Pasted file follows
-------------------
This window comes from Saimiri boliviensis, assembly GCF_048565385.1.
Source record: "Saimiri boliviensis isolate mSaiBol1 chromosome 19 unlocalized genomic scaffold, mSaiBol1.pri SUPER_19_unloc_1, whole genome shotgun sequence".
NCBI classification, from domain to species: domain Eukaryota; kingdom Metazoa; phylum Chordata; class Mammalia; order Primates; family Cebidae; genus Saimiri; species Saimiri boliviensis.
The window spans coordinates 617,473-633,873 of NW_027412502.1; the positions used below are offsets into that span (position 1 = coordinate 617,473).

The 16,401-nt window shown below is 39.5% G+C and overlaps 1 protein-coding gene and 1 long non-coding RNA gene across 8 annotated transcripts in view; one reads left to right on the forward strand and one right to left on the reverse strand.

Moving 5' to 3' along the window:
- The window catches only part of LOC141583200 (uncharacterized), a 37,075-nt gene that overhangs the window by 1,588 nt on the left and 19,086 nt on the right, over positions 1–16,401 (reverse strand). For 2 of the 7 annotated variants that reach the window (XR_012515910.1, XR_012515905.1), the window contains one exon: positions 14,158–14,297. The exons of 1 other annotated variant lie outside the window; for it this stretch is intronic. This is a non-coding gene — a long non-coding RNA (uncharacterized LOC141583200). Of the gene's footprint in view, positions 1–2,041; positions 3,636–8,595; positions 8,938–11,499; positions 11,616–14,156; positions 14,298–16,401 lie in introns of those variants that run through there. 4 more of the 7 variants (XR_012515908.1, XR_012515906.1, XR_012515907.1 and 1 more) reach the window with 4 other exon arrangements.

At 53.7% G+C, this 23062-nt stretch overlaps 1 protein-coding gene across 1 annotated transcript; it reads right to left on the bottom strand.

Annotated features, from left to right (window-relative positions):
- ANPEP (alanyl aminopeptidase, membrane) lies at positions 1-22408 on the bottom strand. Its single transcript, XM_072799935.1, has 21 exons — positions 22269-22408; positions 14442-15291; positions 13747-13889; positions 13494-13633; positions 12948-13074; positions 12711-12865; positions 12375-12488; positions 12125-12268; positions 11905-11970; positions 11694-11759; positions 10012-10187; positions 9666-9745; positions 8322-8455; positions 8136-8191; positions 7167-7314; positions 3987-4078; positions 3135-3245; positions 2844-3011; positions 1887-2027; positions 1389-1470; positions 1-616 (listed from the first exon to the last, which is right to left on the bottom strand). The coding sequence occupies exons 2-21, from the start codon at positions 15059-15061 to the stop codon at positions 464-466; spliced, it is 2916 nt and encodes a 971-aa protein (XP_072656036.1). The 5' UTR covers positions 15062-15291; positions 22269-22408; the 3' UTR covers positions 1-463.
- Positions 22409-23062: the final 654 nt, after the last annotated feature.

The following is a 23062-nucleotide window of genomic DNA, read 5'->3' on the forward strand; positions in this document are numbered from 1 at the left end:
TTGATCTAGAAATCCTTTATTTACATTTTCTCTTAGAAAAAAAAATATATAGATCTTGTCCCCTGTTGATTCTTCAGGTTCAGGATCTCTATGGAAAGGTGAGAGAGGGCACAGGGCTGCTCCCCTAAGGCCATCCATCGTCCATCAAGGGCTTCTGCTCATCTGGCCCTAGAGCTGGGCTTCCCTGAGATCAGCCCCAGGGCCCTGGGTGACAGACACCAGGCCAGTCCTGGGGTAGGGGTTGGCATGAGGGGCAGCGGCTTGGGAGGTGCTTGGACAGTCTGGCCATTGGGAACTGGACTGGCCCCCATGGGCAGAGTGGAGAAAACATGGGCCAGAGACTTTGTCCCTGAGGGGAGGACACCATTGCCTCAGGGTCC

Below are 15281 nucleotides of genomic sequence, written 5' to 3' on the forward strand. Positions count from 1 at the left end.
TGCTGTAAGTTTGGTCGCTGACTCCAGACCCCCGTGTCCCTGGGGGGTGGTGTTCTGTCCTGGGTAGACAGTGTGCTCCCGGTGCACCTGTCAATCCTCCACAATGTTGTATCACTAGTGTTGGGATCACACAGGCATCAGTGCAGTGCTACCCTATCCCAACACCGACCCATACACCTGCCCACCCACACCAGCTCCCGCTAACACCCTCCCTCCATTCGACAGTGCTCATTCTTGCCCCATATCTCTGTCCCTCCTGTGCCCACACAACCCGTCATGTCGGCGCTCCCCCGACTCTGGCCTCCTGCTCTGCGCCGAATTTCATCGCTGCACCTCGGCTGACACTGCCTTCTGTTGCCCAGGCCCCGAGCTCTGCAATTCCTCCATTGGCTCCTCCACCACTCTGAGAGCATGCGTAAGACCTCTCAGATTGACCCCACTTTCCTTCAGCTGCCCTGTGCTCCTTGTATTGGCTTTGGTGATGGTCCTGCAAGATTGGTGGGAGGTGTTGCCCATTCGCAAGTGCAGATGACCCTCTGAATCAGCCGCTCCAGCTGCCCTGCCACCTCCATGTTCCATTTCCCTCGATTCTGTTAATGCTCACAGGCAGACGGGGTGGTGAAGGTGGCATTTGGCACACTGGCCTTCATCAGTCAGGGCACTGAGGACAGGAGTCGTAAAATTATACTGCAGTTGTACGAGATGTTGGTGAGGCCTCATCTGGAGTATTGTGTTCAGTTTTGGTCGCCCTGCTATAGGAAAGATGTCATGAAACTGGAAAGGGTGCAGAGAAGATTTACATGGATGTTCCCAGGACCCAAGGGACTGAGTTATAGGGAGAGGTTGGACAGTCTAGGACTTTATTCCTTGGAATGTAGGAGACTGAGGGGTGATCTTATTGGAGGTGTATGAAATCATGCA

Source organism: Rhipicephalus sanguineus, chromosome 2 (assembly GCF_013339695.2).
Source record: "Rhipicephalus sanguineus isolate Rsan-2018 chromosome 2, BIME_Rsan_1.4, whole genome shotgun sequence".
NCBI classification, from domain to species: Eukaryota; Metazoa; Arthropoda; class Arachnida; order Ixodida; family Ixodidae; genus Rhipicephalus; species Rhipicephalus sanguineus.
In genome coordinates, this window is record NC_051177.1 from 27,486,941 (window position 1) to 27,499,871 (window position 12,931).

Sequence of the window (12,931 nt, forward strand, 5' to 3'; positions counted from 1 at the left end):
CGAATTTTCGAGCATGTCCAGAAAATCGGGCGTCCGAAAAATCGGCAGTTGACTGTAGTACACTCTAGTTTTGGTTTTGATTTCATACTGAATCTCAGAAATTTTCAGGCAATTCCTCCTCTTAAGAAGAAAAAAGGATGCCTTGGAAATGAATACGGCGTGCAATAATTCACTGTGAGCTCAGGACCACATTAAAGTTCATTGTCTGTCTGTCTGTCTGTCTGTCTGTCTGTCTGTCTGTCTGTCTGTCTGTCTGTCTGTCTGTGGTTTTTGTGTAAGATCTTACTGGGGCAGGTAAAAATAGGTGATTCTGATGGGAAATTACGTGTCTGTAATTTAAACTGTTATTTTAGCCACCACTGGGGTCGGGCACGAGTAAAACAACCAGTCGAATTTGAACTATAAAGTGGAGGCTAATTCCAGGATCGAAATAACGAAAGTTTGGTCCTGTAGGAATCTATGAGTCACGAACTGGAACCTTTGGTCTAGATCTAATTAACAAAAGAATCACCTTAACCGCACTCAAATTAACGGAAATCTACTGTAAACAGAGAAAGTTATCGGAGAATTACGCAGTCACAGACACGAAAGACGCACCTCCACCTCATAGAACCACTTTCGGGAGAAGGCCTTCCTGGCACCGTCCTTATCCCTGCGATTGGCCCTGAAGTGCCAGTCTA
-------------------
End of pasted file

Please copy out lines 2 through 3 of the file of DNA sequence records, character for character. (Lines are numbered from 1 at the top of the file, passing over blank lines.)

Source record: "Saimiri boliviensis isolate mSaiBol1 chromosome 19 unlocalized genomic scaffold, mSaiBol1.pri SUPER_19_unloc_1, whole genome shotgun sequence".
NCBI classification, from domain to species: domain Eukaryota; kingdom Metazoa; phylum Chordata; class Mammalia; order Primates; family Cebidae; genus Saimiri; species Saimiri boliviensis.